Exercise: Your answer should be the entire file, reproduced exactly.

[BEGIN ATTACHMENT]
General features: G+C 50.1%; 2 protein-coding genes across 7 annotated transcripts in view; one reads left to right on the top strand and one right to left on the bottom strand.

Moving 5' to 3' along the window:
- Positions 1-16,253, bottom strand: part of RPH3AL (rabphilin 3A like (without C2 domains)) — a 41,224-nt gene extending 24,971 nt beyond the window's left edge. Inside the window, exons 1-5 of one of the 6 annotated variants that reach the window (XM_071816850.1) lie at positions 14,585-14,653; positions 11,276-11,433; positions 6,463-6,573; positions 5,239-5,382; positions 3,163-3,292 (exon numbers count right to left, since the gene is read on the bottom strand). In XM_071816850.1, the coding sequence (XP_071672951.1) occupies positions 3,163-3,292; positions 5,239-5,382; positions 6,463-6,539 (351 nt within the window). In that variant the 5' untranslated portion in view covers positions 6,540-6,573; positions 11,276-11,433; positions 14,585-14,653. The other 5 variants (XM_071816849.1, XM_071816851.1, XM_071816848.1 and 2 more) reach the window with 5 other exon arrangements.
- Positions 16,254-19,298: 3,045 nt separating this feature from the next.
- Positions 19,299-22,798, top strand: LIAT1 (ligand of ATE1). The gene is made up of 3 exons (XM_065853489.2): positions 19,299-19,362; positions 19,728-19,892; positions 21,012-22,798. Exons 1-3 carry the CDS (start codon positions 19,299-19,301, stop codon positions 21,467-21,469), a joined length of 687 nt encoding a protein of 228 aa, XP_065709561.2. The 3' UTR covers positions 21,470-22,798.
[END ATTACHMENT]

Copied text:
General features: G+C 50.1%; 2 protein-coding genes across 7 annotated transcripts in view; one reads left to right on the top strand and one right to left on the bottom strand.

Moving 5' to 3' along the window:
- Positions 1-16,253, bottom strand: part of RPH3AL (rabphilin 3A like (without C2 domains)) — a 41,224-nt gene extending 24,971 nt beyond the window's left edge. Inside the window, exons 1-5 of one of the 6 annotated variants that reach the window (XM_071816850.1) lie at positions 14,585-14,653; positions 11,276-11,433; positions 6,463-6,573; positions 5,239-5,382; positions 3,163-3,292 (exon numbers count right to left, since the gene is read on the bottom strand). In XM_071816850.1, the coding sequence (XP_071672951.1) occupies positions 3,163-3,292; positions 5,239-5,382; positions 6,463-6,539 (351 nt within the window). In that variant the 5' untranslated portion in view covers positions 6,540-6,573; positions 11,276-11,433; positions 14,585-14,653. The other 5 variants (XM_071816849.1, XM_071816851.1, XM_071816848.1 and 2 more) reach the window with 5 other exon arrangements.
- Positions 16,254-19,298: 3,045 nt separating this feature from the next.
- Positions 19,299-22,798, top strand: LIAT1 (ligand of ATE1). The gene is made up of 3 exons (XM_065853489.2): positions 19,299-19,362; positions 19,728-19,892; positions 21,012-22,798. Exons 1-3 carry the CDS (start codon positions 19,299-19,301, stop codon positions 21,467-21,469), a joined length of 687 nt encoding a protein of 228 aa, XP_065709561.2. The 3' UTR covers positions 21,470-22,798.